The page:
December 29, 2017 5:03:55 am
Written by Ajay Khape Jadhav
The Pune Municipal Corporation (PMC) has restarted the process to develop the 2.1-km Link Road between Balbharati and Paud Phata, two years after the Bombay High Court stopped it on the grounds that it could have an adverse environmental impact. The Maharashtra government has sanctioned the proposed road — a portion of which passes through Vetal Hill — in the city’s new Development Plan (DP).
“The PMC has received a new mandate to revise the project for the development of the Balbharati-Paud Phata Link Road. Under the new DP, the 2.1-km Link Road will have a width of 100 feet, and will pass in front of Balbharati and through ILS Law College,” said a PMC officer.
For the project, the PMC has started the process to appoint consultants for the Environmental and Social Impact Study (ESIS) and the Environmental Management Action Plan (EMAP).
The Link Road was proposed in 1987 to ease the traffic congestion on Law College Road. Though it was not cleared because of environmental concerns, the project was later approved under Section 205 of the Maharashtra Municipal Corporations (MMC) Act.
However, the proposal was struck down by the Bombay High Court on January 1, 2016, on the grounds that it did not take into account the environmental impact.
“It is essential that all pros and cons of the Link Road development project should be placed before the public and the process be conducted in a transparent manner to protect public interest,” said the PMC officer, adding that two separate agencies would be appointed for the traffic study and ESIS.
The ESIS and EMAP, which are to be completed in 20 weeks, would be based on the findings of the traffic study, which is to be completed in 12 weeks. The two studies will quantify rehabilitation measures and environmental obligations based on the results of the traffic study, the officer said, adding, “The ESIS should work out both social cost-benefit and cost-effectiveness analyses by conducting a social appraisal. This is necessary because the proposed road passes through areas that are rich in biodiversity, ecologically sensitive, comprised of a man-made forest and used regularly by thousands of people for morning and evening strolls.”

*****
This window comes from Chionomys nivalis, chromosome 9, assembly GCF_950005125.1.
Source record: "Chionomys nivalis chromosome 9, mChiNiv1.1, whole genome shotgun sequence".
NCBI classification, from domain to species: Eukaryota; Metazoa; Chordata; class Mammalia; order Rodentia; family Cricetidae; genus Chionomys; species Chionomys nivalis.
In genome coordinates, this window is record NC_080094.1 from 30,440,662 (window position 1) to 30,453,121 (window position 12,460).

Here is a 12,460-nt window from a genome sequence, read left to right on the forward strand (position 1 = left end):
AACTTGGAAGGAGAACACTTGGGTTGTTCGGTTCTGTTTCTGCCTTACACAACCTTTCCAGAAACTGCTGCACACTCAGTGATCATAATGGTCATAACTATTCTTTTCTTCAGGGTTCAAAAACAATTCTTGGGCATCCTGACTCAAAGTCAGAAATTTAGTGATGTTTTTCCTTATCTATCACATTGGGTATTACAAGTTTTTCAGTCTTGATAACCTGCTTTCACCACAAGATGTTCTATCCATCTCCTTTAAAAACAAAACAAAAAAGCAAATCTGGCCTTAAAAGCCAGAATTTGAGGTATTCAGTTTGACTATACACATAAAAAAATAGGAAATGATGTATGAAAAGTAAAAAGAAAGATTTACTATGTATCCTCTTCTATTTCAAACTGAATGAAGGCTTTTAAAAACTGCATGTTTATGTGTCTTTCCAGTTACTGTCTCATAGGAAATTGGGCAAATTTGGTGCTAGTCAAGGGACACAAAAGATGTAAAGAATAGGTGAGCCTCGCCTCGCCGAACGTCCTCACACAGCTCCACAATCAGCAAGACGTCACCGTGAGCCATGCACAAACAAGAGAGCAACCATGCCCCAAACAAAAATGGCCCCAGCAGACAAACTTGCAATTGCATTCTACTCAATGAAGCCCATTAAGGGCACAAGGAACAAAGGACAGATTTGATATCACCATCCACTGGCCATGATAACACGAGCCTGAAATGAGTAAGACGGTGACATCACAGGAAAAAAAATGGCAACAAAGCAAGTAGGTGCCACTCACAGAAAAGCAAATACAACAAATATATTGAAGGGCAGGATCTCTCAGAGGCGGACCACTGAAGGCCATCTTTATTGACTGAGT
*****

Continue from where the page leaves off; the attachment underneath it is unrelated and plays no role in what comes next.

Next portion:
The ESIS and the corresponding EMAP should clearly bring out the feasibility of the proposed Link Road and its cost effectiveness based on economic, environmental, social and operational aspects, he added.
The main objectives of the ESIS are to asses the development project against the applicable urban environmental policies, provisions of the Constitution and Maharashtra Municipal Act as regards preservation and protection of the environment and the Bombay High Court order and judgment of January 2016, the officer said.
There should be public participation in the development project, the officer said. Both positive and negative environmental and social effects of the development project would be identified through detailed analysis, he said, adding that an action plan would be prepared to ensure the long term sustainability of the project site.
The traffic study would evaluate the impact of the project on the existing transportation infrastructure, including metro rail, ring road and future infrastructure projects in the vicinity, the officer said. The findings from the traffic study, including traffic volume projections, travel time estimates and travel delay evaluations, would provide inputs to the ESIS and EMAP for the project, the officer added.
A preliminary site survey would be conducted to assess existing traffic conditions in the project area, the officer said, adding that simulations would be prepared to quantify and compare estimated travel delays, travel times, trip lengths etc. for existing and future scenarios with and without the proposed project. These simulations would be used to quantify the government’s savings over a 20 year period.
📣 The Indian Express is now on Telegram. Click here to join our channel (@indianexpress) and stay updated with the latest headlines
- The Indian Express website has been rated GREEN for its credibility and trustworthiness by Newsguard, a global service that rates news sources for their journalistic standards.